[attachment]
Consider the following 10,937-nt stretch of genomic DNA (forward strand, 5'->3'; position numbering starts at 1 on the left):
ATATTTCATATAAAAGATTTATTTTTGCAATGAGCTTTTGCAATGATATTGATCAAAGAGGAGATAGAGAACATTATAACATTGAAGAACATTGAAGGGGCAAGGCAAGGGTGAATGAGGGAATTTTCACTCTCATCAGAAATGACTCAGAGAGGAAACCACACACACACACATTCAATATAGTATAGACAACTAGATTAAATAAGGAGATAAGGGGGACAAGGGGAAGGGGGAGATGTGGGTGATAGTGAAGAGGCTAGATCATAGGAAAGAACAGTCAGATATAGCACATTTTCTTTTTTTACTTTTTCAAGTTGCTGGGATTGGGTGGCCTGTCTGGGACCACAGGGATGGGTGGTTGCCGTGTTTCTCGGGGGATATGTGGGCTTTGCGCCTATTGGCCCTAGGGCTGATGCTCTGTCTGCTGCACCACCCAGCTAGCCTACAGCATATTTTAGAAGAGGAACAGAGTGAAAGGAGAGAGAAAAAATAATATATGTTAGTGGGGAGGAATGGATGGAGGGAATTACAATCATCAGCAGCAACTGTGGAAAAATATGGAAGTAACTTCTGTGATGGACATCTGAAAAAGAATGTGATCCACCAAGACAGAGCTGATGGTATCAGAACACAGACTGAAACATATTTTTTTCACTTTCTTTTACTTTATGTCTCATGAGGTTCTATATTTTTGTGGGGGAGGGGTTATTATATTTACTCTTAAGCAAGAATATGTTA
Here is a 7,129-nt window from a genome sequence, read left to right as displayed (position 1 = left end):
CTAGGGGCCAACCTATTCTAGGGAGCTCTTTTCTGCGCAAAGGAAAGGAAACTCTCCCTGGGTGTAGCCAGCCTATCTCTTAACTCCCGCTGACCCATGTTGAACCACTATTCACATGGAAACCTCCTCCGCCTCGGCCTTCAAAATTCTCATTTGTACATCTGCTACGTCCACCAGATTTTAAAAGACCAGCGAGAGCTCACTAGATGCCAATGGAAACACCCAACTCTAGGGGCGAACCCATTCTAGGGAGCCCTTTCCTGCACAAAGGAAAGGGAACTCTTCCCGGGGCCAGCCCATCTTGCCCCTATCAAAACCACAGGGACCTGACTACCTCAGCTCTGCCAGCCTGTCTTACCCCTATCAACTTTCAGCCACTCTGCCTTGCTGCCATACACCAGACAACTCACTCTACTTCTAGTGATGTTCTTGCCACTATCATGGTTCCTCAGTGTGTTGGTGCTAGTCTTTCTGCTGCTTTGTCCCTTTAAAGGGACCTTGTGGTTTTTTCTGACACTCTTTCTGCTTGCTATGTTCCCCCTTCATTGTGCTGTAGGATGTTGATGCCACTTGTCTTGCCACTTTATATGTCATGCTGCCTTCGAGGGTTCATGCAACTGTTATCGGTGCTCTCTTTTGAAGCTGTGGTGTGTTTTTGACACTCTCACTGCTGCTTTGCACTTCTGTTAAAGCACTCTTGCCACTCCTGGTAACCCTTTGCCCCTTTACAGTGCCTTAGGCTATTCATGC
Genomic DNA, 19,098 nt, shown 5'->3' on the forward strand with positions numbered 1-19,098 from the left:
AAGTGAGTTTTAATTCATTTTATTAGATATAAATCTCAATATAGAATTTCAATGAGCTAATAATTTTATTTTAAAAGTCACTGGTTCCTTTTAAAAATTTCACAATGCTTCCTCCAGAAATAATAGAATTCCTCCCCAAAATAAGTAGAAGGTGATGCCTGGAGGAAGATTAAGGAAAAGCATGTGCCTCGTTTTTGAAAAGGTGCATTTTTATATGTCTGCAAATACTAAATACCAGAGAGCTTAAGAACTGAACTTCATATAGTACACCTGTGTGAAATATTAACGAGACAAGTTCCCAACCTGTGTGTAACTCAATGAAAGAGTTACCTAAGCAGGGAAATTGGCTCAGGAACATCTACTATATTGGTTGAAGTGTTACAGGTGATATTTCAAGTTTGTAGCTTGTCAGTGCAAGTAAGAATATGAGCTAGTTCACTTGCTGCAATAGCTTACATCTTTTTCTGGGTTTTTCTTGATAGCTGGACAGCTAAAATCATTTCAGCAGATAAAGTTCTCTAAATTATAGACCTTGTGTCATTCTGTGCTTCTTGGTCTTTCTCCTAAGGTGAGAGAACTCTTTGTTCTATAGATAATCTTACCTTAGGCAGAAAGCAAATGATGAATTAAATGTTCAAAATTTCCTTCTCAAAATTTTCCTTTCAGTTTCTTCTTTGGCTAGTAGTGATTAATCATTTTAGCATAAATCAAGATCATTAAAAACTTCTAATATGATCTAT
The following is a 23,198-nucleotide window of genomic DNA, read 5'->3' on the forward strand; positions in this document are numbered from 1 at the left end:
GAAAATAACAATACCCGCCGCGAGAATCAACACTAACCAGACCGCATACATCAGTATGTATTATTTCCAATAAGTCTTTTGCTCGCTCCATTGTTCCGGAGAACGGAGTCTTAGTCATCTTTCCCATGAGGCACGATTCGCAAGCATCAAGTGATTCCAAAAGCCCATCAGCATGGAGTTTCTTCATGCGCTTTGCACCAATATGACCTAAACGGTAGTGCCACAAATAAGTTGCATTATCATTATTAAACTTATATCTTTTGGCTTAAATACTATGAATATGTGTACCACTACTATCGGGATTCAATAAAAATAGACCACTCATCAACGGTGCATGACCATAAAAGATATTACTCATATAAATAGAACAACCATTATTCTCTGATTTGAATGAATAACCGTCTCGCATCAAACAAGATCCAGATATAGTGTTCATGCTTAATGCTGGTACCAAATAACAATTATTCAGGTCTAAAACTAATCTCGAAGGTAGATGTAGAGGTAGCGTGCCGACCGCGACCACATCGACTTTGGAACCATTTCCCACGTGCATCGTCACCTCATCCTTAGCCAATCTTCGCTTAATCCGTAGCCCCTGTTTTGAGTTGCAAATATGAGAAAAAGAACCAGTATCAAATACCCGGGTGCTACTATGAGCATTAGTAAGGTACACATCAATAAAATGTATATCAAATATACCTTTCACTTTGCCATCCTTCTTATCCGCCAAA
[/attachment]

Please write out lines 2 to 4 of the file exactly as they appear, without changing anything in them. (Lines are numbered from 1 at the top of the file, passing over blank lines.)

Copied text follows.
ATATTTCATATAAAAGATTTATTTTTGCAATGAGCTTTTGCAATGATATTGATCAAAGAGGAGATAGAGAACATTATAACATTGAAGAACATTGAAGGGGCAAGGCAAGGGTGAATGAGGGAATTTTCACTCTCATCAGAAATGACTCAGAGAGGAAACCACACACACACACATTCAATATAGTATAGACAACTAGATTAAATAAGGAGATAAGGGGGACAAGGGGAAGGGGGAGATGTGGGTGATAGTGAAGAGGCTAGATCATAGGAAAGAACAGTCAGATATAGCACATTTTCTTTTTTTACTTTTTCAAGTTGCTGGGATTGGGTGGCCTGTCTGGGACCACAGGGATGGGTGGTTGCCGTGTTTCTCGGGGGATATGTGGGCTTTGCGCCTATTGGCCCTAGGGCTGATGCTCTGTCTGCTGCACCACCCAGCTAGCCTACAGCATATTTTAGAAGAGGAACAGAGTGAAAGGAGAGAGAAAAAATAATATATGTTAGTGGGGAGGAATGGATGGAGGGAATTACAATCATCAGCAGCAACTGTGGAAAAATATGGAAGTAACTTCTGTGATGGACATCTGAAAAAGAATGTGATCCACCAAGACAGAGCTGATGGTATCAGAACACAGACTGAAACATATTTTTTTCACTTTCTTTTACTTTATGTCTCATGAGGTTCTATATTTTTGTGGGGGAGGGGTTATTATATTTACTCTTAAGCAAGAATATGTTA
Here is a 7,129-nt window from a genome sequence, read left to right as displayed (position 1 = left end):
CTAGGGGCCAACCTATTCTAGGGAGCTCTTTTCTGCGCAAAGGAAAGGAAACTCTCCCTGGGTGTAGCCAGCCTATCTCTTAACTCCCGCTGACCCATGTTGAACCACTATTCACATGGAAACCTCCTCCGCCTCGGCCTTCAAAATTCTCATTTGTACATCTGCTACGTCCACCAGATTTTAAAAGACCAGCGAGAGCTCACTAGATGCCAATGGAAACACCCAACTCTAGGGGCGAACCCATTCTAGGGAGCCCTTTCCTGCACAAAGGAAAGGGAACTCTTCCCGGGGCCAGCCCATCTTGCCCCTATCAAAACCACAGGGACCTGACTACCTCAGCTCTGCCAGCCTGTCTTACCCCTATCAACTTTCAGCCACTCTGCCTTGCTGCCATACACCAGACAACTCACTCTACTTCTAGTGATGTTCTTGCCACTATCATGGTTCCTCAGTGTGTTGGTGCTAGTCTTTCTGCTGCTTTGTCCCTTTAAAGGGACCTTGTGGTTTTTTCTGACACTCTTTCTGCTTGCTATGTTCCCCCTTCATTGTGCTGTAGGATGTTGATGCCACTTGTCTTGCCACTTTATATGTCATGCTGCCTTCGAGGGTTCATGCAACTGTTATCGGTGCTCTCTTTTGAAGCTGTGGTGTGTTTTTGACACTCTCACTGCTGCTTTGCACTTCTGTTAAAGCACTCTTGCCACTCCTGGTAACCCTTTGCCCCTTTACAGTGCCTTAGGCTATTCATGC